Walney is an Ecclesiastical Parish in the county of Lancashire, created in 1742 from Dalton in Furness Ancient Parish.
Other places in the parish include: Walney Island, Piel Island, Peel, Hawcoat Division, Biggar, Barrow Island, and Barrow.
Alternative names: Dalton in Furness Walney St Mary the Virgin
Parish registers begin:
- Parish registers: 1744
- Bishop’s Transcripts: None
Nonconformists include: Church of Jesus Christ of Latter-day Saints
A Topographical Dictionary of England 1848
WALNEY, ISLE OF, a chapelry, in the parish of Dalton-in-Furness, union of Ulverston, hundred of Lonsdale north of the Sands, N. division of the county of Lancaster, 5 miles (S. W.) from Dalton; containing 921 inhabitants. This district, which is insular only at high water, is ten miles in length, and about one in breadth; and has a lighthouse on its southern extremity, a short distance from which is a rocky islet termed the Pile of Fouldrey, i. e. the island of fowls, where are the venerable ruins of a strong castle. There are several other small isles adjacent, the principal of which is Old Barrow, lying between this and the main land, opposite the small village and port of Barrow. Walney, which is stated to have been once covered with wood, is described by West, in his Antiquities of Furness, as lying on a bed of moss, which is found by digging through a layer of sand and clay, and in which trees have been met with. On the western side of the island were lately discovered a number of guns of various calibre, stone balls of from eight to twelve pounds’ weight, balls of hammered iron, old swords, and other articles, supposed to have belonged to a wrecked vessel, of which a tradition has existed for several centuries. One of the guns measured ten feet in length; all were of wrought or hammered iron, and were provided with rings to allow them to be slung with ropes when fired, which shows that gun-carriages were not in use when they were made. The relics all lay imbedded in the sand and clay, at a place only accessible at low water. There are some remarkable intermitting springs of fresh water in the island. The living is a perpetual curacy; net income, £94; patron, the Vicar of Dalton.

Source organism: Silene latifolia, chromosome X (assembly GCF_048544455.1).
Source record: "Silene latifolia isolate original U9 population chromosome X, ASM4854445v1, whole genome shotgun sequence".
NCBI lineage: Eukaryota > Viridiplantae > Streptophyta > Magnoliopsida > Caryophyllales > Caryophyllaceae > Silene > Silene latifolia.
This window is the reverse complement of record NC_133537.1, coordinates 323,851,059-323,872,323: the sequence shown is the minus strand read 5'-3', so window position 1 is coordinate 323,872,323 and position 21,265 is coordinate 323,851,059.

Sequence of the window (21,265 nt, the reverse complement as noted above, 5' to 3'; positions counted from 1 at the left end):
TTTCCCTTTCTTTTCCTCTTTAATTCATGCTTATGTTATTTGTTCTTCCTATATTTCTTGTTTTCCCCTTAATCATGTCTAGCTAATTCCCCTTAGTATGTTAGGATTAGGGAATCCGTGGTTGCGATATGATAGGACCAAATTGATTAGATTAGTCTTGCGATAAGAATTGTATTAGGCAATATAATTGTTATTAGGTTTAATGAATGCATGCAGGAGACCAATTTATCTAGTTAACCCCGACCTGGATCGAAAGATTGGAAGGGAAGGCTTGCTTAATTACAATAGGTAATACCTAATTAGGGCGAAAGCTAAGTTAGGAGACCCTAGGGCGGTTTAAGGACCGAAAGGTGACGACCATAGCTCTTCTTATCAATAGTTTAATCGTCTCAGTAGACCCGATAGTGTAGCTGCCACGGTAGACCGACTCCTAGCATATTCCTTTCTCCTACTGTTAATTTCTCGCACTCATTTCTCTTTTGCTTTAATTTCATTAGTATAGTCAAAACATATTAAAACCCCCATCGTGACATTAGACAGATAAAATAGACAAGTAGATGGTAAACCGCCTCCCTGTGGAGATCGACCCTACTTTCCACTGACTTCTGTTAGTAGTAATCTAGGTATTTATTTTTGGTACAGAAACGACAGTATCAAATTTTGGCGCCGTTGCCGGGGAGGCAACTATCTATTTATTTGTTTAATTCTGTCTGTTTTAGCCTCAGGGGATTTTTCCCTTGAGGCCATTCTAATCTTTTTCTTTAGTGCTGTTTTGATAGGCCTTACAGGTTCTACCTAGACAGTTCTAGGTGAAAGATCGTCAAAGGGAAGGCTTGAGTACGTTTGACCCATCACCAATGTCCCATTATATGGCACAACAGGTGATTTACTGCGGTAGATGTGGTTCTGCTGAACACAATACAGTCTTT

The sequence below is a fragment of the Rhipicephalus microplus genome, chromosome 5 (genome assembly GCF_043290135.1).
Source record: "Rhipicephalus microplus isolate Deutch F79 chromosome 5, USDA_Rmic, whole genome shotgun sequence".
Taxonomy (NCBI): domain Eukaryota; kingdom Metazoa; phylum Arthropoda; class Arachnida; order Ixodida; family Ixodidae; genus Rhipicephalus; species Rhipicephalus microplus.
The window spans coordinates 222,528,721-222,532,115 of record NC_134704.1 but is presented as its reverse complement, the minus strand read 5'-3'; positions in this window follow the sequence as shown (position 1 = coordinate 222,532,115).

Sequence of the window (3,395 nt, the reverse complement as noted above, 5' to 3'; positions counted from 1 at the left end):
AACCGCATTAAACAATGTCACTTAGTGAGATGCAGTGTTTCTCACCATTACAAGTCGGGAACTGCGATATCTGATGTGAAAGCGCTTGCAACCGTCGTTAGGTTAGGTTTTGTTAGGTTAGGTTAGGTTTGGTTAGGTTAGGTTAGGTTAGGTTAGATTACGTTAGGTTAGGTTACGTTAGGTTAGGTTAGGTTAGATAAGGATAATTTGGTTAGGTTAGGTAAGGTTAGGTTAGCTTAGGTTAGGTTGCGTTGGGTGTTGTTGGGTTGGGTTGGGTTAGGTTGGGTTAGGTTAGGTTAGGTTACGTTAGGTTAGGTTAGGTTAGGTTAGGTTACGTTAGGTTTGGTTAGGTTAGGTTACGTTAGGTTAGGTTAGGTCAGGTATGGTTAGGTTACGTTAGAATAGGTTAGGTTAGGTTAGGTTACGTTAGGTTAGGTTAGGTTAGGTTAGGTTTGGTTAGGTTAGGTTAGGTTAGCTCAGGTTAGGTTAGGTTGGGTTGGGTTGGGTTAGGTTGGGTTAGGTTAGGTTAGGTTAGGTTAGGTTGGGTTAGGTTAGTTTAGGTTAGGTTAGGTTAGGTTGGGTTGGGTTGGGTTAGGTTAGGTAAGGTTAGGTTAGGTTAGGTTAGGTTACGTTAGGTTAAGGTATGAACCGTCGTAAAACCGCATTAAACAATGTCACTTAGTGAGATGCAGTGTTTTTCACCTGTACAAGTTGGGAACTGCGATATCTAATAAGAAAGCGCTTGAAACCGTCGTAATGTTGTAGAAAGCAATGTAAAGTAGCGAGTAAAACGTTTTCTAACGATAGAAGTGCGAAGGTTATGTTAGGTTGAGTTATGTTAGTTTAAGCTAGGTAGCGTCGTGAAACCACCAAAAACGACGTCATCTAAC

Source: A Topographical Dictionary of England by Samuel Lewis 1848
The Imperial Gazetteer of England & Wales 1870
WALNEY, an island and a chapelry in Dalton-in-Furness parish, Lancashire. The island is separated from Lower Furness by a narrow strait; adjoins, in its central part, the harbour and town of Barrow-in-Furness; extends south-south-eastward, from the month of the Duddon’s estuary to the N side of the entrance of Morecambe bay; measures 8 miles in length, and nowhere more than 1 mile in breadth; is low, flat, and distributed into about a dozen farms; contains two small villages; is surmounted, at the S end, by a lighthouse 68 feet high, erected in 1790; and has a post-office under Barrow-in-Furness. The chapelry includes one or two neighbouring islets; and its statistics are returned with the parish. The living is a p. curacy in the diocese of Carlisle. Value, £140. Patron, the Vicar of Dalton. The church is recent. There is a national school.
Source: The Imperial Gazetteer of England & Wales [Wilson, John M]. A. Fullarton & Co. N. d. c. [1870-72].
Records for England
Births and Baptism Records
War and Conflict
- County: Lancashire
- Civil Registration District: Ulverstone
- Probate Court: Court of the Bishop (Consistory) of the Commissary of the Archdeaconry of Richmond Western Deaneries - Furness
- Diocese: Chester
- Rural Deanery: Furness and Cartmel
- Poor Law Union: Ulverston
- Hundred: Lonsdale
- Province: York